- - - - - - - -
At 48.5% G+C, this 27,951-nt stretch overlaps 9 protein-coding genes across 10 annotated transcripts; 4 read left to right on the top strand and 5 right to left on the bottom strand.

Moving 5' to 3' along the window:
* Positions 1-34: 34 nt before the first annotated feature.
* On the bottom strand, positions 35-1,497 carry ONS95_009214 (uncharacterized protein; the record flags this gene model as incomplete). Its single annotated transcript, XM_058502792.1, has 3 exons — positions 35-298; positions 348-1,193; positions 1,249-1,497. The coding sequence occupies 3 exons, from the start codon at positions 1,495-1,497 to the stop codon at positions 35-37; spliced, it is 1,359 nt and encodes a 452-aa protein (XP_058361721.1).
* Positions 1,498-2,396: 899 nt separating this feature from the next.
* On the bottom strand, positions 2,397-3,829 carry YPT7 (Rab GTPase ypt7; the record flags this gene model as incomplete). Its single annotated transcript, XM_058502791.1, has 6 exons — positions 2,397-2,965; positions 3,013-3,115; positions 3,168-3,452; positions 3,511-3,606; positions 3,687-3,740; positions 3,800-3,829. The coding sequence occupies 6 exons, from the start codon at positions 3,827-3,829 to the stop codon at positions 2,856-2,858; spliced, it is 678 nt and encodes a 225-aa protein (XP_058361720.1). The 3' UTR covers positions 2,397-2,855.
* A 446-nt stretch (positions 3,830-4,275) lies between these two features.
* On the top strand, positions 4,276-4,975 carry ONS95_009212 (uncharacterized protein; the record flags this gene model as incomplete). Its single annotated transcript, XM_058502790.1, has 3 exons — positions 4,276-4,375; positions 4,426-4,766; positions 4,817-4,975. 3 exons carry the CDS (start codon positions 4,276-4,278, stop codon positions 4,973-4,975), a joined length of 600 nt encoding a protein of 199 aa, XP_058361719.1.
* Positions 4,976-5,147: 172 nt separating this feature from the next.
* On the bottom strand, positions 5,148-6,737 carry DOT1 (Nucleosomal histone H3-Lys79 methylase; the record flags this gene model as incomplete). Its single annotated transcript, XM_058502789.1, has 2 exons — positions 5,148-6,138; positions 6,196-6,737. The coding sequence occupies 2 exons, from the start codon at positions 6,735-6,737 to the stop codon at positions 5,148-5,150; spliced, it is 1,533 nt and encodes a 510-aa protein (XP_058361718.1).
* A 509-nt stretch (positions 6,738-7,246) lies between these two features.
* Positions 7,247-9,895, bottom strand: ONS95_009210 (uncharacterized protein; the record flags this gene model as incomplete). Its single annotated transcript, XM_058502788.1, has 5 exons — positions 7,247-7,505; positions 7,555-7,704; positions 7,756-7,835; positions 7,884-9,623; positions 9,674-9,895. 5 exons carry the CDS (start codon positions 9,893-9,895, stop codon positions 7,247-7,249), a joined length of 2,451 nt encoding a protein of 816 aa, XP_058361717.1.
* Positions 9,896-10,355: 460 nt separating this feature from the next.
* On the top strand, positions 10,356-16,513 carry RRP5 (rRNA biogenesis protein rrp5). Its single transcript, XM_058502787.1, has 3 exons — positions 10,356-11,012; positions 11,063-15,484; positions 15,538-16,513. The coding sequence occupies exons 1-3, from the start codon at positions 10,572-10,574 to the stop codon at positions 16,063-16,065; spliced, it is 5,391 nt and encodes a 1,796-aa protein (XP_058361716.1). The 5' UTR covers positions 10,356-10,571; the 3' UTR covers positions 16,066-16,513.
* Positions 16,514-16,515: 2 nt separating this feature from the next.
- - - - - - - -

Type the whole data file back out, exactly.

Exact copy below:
At 48.5% G+C, this 27,951-nt stretch overlaps 9 protein-coding genes across 10 annotated transcripts; 4 read left to right on the top strand and 5 right to left on the bottom strand.

Moving 5' to 3' along the window:
* Positions 1-34: 34 nt before the first annotated feature.
* On the bottom strand, positions 35-1,497 carry ONS95_009214 (uncharacterized protein; the record flags this gene model as incomplete). Its single annotated transcript, XM_058502792.1, has 3 exons — positions 35-298; positions 348-1,193; positions 1,249-1,497. The coding sequence occupies 3 exons, from the start codon at positions 1,495-1,497 to the stop codon at positions 35-37; spliced, it is 1,359 nt and encodes a 452-aa protein (XP_058361721.1).
* Positions 1,498-2,396: 899 nt separating this feature from the next.
* On the bottom strand, positions 2,397-3,829 carry YPT7 (Rab GTPase ypt7; the record flags this gene model as incomplete). Its single annotated transcript, XM_058502791.1, has 6 exons — positions 2,397-2,965; positions 3,013-3,115; positions 3,168-3,452; positions 3,511-3,606; positions 3,687-3,740; positions 3,800-3,829. The coding sequence occupies 6 exons, from the start codon at positions 3,827-3,829 to the stop codon at positions 2,856-2,858; spliced, it is 678 nt and encodes a 225-aa protein (XP_058361720.1). The 3' UTR covers positions 2,397-2,855.
* A 446-nt stretch (positions 3,830-4,275) lies between these two features.
* On the top strand, positions 4,276-4,975 carry ONS95_009212 (uncharacterized protein; the record flags this gene model as incomplete). Its single annotated transcript, XM_058502790.1, has 3 exons — positions 4,276-4,375; positions 4,426-4,766; positions 4,817-4,975. 3 exons carry the CDS (start codon positions 4,276-4,278, stop codon positions 4,973-4,975), a joined length of 600 nt encoding a protein of 199 aa, XP_058361719.1.
* Positions 4,976-5,147: 172 nt separating this feature from the next.
* On the bottom strand, positions 5,148-6,737 carry DOT1 (Nucleosomal histone H3-Lys79 methylase; the record flags this gene model as incomplete). Its single annotated transcript, XM_058502789.1, has 2 exons — positions 5,148-6,138; positions 6,196-6,737. The coding sequence occupies 2 exons, from the start codon at positions 6,735-6,737 to the stop codon at positions 5,148-5,150; spliced, it is 1,533 nt and encodes a 510-aa protein (XP_058361718.1).
* A 509-nt stretch (positions 6,738-7,246) lies between these two features.
* Positions 7,247-9,895, bottom strand: ONS95_009210 (uncharacterized protein; the record flags this gene model as incomplete). Its single annotated transcript, XM_058502788.1, has 5 exons — positions 7,247-7,505; positions 7,555-7,704; positions 7,756-7,835; positions 7,884-9,623; positions 9,674-9,895. 5 exons carry the CDS (start codon positions 9,893-9,895, stop codon positions 7,247-7,249), a joined length of 2,451 nt encoding a protein of 816 aa, XP_058361717.1.
* Positions 9,896-10,355: 460 nt separating this feature from the next.
* On the top strand, positions 10,356-16,513 carry RRP5 (rRNA biogenesis protein rrp5). Its single transcript, XM_058502787.1, has 3 exons — positions 10,356-11,012; positions 11,063-15,484; positions 15,538-16,513. The coding sequence occupies exons 1-3, from the start codon at positions 10,572-10,574 to the stop codon at positions 16,063-16,065; spliced, it is 5,391 nt and encodes a 1,796-aa protein (XP_058361716.1). The 5' UTR covers positions 10,356-10,571; the 3' UTR covers positions 16,066-16,513.
* Positions 16,514-16,515: 2 nt separating this feature from the next.